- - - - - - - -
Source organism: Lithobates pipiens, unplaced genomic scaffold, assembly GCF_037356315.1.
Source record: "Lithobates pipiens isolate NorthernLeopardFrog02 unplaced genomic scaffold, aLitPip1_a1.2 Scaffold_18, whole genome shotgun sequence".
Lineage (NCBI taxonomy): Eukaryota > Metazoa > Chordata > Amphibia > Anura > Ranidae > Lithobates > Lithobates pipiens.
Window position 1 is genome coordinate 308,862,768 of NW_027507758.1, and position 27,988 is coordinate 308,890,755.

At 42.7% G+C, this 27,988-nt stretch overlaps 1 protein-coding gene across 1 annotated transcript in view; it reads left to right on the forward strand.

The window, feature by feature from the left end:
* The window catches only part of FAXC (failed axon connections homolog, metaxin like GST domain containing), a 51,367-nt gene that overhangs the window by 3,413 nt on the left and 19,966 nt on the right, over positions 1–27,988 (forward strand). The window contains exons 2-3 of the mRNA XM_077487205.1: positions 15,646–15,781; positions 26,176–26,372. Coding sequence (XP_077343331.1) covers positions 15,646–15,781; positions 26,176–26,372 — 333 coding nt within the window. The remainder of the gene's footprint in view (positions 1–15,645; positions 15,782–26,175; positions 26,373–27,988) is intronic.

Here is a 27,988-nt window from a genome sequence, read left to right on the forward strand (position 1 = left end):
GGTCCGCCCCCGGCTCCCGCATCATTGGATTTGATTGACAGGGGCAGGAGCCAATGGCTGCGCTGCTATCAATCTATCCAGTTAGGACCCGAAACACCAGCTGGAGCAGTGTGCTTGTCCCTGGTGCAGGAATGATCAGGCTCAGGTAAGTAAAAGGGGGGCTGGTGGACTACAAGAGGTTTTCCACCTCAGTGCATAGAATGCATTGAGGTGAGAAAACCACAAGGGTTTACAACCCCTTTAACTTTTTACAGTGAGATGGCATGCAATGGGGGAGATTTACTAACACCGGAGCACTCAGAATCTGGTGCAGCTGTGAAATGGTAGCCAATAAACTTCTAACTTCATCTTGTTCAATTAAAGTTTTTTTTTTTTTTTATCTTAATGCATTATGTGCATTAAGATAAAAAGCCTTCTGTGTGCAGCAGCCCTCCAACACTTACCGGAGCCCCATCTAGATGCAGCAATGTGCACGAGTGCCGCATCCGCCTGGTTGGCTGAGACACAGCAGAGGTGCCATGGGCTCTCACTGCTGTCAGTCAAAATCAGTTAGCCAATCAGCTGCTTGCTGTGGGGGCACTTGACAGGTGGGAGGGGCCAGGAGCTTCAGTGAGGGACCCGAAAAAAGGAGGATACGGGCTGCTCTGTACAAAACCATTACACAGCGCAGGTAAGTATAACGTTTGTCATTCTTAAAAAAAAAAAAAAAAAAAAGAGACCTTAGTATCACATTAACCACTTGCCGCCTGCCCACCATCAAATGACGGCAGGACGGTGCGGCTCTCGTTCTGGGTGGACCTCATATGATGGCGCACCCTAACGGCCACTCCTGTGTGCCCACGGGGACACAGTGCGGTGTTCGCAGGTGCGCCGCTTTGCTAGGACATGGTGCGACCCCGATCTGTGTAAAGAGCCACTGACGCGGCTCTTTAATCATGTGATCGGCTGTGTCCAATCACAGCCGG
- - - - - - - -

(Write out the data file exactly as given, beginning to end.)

Source organism: Lithobates pipiens, unplaced genomic scaffold, assembly GCF_037356315.1.
Source record: "Lithobates pipiens isolate NorthernLeopardFrog02 unplaced genomic scaffold, aLitPip1_a1.2 Scaffold_18, whole genome shotgun sequence".
Lineage (NCBI taxonomy): Eukaryota > Metazoa > Chordata > Amphibia > Anura > Ranidae > Lithobates > Lithobates pipiens.
Window position 1 is genome coordinate 308,862,768 of NW_027507758.1, and position 27,988 is coordinate 308,890,755.

At 42.7% G+C, this 27,988-nt stretch overlaps 1 protein-coding gene across 1 annotated transcript in view; it reads left to right on the forward strand.

The window, feature by feature from the left end:
* The window catches only part of FAXC (failed axon connections homolog, metaxin like GST domain containing), a 51,367-nt gene that overhangs the window by 3,413 nt on the left and 19,966 nt on the right, over positions 1–27,988 (forward strand). The window contains exons 2-3 of the mRNA XM_077487205.1: positions 15,646–15,781; positions 26,176–26,372. Coding sequence (XP_077343331.1) covers positions 15,646–15,781; positions 26,176–26,372 — 333 coding nt within the window. The remainder of the gene's footprint in view (positions 1–15,645; positions 15,782–26,175; positions 26,373–27,988) is intronic.

Here is a 27,988-nt window from a genome sequence, read left to right on the forward strand (position 1 = left end):
GGTCCGCCCCCGGCTCCCGCATCATTGGATTTGATTGACAGGGGCAGGAGCCAATGGCTGCGCTGCTATCAATCTATCCAGTTAGGACCCGAAACACCAGCTGGAGCAGTGTGCTTGTCCCTGGTGCAGGAATGATCAGGCTCAGGTAAGTAAAAGGGGGGCTGGTGGACTACAAGAGGTTTTCCACCTCAGTGCATAGAATGCATTGAGGTGAGAAAACCACAAGGGTTTACAACCCCTTTAACTTTTTACAGTGAGATGGCATGCAATGGGGGAGATTTACTAACACCGGAGCACTCAGAATCTGGTGCAGCTGTGAAATGGTAGCCAATAAACTTCTAACTTCATCTTGTTCAATTAAAGTTTTTTTTTTTTTTTATCTTAATGCATTATGTGCATTAAGATAAAAAGCCTTCTGTGTGCAGCAGCCCTCCAACACTTACCGGAGCCCCATCTAGATGCAGCAATGTGCACGAGTGCCGCATCCGCCTGGTTGGCTGAGACACAGCAGAGGTGCCATGGGCTCTCACTGCTGTCAGTCAAAATCAGTTAGCCAATCAGCTGCTTGCTGTGGGGGCACTTGACAGGTGGGAGGGGCCAGGAGCTTCAGTGAGGGACCCGAAAAAAGGAGGATACGGGCTGCTCTGTACAAAACCATTACACAGCGCAGGTAAGTATAACGTTTGTCATTCTTAAAAAAAAAAAAAAAAAAAAGAGACCTTAGTATCACATTAACCACTTGCCGCCTGCCCACCATCAAATGACGGCAGGACGGTGCGGCTCTCGTTCTGGGTGGACCTCATATGATGGCGCACCCTAACGGCCACTCCTGTGTGCCCACGGGGACACAGTGCGGTGTTCGCAGGTGCGCCGCTTTGCTAGGACATGGTGCGACCCCGATCTGTGTAAAGAGCCACTGACGCGGCTCTTTAATCATGTGATCGGCTGTGTCCAATCACAGCCGG